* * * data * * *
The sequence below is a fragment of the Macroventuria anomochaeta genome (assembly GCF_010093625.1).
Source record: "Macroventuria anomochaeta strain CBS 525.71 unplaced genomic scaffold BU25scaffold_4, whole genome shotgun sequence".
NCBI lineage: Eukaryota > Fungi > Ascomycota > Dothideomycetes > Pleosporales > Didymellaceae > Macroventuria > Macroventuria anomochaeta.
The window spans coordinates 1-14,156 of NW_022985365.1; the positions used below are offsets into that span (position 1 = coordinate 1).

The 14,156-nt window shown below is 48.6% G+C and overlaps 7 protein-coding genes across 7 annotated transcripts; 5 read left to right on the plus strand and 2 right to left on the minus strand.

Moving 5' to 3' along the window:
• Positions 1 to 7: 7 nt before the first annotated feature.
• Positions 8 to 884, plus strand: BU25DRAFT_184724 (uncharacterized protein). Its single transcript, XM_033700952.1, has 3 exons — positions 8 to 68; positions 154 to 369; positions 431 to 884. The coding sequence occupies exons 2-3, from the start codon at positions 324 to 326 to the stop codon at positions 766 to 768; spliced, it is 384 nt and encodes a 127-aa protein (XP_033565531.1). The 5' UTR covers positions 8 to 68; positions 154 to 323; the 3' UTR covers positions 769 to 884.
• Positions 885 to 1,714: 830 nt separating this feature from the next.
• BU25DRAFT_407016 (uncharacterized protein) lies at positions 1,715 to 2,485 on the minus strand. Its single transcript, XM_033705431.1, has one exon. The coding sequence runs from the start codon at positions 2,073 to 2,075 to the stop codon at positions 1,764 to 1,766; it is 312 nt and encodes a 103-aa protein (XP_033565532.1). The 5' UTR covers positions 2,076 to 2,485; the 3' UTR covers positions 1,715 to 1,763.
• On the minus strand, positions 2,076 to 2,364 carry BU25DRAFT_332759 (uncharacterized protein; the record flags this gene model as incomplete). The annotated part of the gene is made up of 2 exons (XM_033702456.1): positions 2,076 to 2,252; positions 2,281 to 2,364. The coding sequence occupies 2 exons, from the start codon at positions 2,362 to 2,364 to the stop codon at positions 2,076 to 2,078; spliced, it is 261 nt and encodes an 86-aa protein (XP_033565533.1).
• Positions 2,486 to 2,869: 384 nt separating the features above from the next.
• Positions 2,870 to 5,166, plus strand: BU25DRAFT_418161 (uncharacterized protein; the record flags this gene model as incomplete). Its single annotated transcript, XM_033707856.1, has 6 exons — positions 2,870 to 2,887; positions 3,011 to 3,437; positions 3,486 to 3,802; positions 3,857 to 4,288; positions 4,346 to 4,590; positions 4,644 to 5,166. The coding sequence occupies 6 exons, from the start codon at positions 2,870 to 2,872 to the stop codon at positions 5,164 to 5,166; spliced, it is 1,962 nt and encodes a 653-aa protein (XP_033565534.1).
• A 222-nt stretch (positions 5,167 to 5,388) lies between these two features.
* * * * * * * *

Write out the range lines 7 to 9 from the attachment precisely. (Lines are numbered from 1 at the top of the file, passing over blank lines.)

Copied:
• Positions 1 to 7: 7 nt before the first annotated feature.
• Positions 8 to 884, plus strand: BU25DRAFT_184724 (uncharacterized protein). Its single transcript, XM_033700952.1, has 3 exons — positions 8 to 68; positions 154 to 369; positions 431 to 884. The coding sequence occupies exons 2-3, from the start codon at positions 324 to 326 to the stop codon at positions 766 to 768; spliced, it is 384 nt and encodes a 127-aa protein (XP_033565531.1). The 5' UTR covers positions 8 to 68; positions 154 to 323; the 3' UTR covers positions 769 to 884.
• Positions 885 to 1,714: 830 nt separating this feature from the next.